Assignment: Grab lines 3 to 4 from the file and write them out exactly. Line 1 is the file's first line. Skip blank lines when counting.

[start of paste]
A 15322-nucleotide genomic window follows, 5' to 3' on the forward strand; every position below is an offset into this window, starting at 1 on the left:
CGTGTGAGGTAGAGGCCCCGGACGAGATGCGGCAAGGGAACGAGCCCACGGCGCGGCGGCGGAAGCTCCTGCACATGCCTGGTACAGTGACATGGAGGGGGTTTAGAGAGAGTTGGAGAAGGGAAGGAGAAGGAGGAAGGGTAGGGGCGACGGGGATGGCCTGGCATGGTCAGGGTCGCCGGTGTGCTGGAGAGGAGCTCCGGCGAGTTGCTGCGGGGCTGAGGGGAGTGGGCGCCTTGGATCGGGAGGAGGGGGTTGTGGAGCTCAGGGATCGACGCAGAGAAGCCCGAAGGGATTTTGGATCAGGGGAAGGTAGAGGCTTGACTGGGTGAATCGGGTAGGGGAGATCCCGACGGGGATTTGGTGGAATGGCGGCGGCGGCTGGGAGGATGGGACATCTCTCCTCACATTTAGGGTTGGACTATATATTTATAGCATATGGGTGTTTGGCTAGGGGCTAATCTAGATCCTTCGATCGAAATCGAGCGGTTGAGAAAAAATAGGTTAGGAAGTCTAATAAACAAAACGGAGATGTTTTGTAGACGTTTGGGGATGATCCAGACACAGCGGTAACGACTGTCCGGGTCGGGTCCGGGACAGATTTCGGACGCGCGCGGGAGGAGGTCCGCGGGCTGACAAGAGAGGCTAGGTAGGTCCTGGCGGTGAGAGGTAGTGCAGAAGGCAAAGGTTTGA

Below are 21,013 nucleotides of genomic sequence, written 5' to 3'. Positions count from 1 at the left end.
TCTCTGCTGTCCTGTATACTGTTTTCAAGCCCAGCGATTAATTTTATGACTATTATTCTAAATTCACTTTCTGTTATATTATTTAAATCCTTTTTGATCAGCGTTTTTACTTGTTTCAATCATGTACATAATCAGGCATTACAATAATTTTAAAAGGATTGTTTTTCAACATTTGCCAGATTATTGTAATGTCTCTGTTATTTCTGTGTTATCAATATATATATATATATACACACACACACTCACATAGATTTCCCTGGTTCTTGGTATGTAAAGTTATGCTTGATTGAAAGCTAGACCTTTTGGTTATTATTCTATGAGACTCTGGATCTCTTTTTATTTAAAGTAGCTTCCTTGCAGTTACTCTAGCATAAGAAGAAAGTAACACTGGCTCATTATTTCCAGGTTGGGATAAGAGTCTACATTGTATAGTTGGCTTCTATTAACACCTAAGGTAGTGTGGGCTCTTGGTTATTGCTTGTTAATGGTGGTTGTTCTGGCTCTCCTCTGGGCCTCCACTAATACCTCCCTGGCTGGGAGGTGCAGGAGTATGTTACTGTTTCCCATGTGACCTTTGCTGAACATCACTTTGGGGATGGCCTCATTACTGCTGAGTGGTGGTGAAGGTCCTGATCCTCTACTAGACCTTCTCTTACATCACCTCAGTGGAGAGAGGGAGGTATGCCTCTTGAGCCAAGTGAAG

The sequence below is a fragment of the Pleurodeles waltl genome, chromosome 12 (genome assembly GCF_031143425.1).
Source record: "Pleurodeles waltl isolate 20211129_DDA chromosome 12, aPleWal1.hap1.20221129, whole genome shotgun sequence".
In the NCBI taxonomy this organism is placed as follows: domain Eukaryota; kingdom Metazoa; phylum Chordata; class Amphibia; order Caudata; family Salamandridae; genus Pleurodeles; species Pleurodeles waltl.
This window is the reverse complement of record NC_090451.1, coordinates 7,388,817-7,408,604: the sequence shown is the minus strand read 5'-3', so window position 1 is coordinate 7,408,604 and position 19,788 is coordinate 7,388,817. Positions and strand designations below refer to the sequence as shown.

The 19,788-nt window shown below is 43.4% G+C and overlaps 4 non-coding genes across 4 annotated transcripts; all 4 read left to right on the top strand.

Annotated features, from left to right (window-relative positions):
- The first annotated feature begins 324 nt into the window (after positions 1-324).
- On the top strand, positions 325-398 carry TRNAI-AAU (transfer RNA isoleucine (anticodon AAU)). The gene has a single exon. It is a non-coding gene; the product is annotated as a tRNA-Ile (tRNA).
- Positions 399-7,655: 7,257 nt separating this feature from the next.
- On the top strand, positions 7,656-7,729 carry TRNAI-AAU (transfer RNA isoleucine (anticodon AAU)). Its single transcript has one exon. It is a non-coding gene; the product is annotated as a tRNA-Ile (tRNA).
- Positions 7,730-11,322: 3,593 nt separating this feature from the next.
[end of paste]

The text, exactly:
Below are 21,013 nucleotides of genomic sequence, written 5' to 3'. Positions count from 1 at the left end.
TCTCTGCTGTCCTGTATACTGTTTTCAAGCCCAGCGATTAATTTTATGACTATTATTCTAAATTCACTTTCTGTTATATTATTTAAATCCTTTTTGATCAGCGTTTTTACTTGTTTCAATCATGTACATAATCAGGCATTACAATAATTTTAAAAGGATTGTTTTTCAACATTTGCCAGATTATTGTAATGTCTCTGTTATTTCTGTGTTATCAATATATATATATATATACACACACACACTCACATAGATTTCCCTGGTTCTTGGTATGTAAAGTTATGCTTGATTGAAAGCTAGACCTTTTGGTTATTATTCTATGAGACTCTGGATCTCTTTTTATTTAAAGTAGCTTCCTTGCAGTTACTCTAGCATAAGAAGAAAGTAACACTGGCTCATTATTTCCAGGTTGGGATAAGAGTCTACATTGTATAGTTGGCTTCTATTAACACCTAAGGTAGTGTGGGCTCTTGGTTATTGCTTGTTAATGGTGGTTGTTCTGGCTCTCCTCTGGGCCTCCACTAATACCTCCCTGGCTGGGAGGTGCAGGAGTATGTTACTGTTTCCCATGTGACCTTTGCTGAACATCACTTTGGGGATGGCCTCATTACTGCTGAGTGGTGGTGAAGGTCCTGATCCTCTACTAGACCTTCTCTTACATCACCTCAGTGGAGAGAGGGAGGTATGCCTCTTGAGCCAAGTGAAG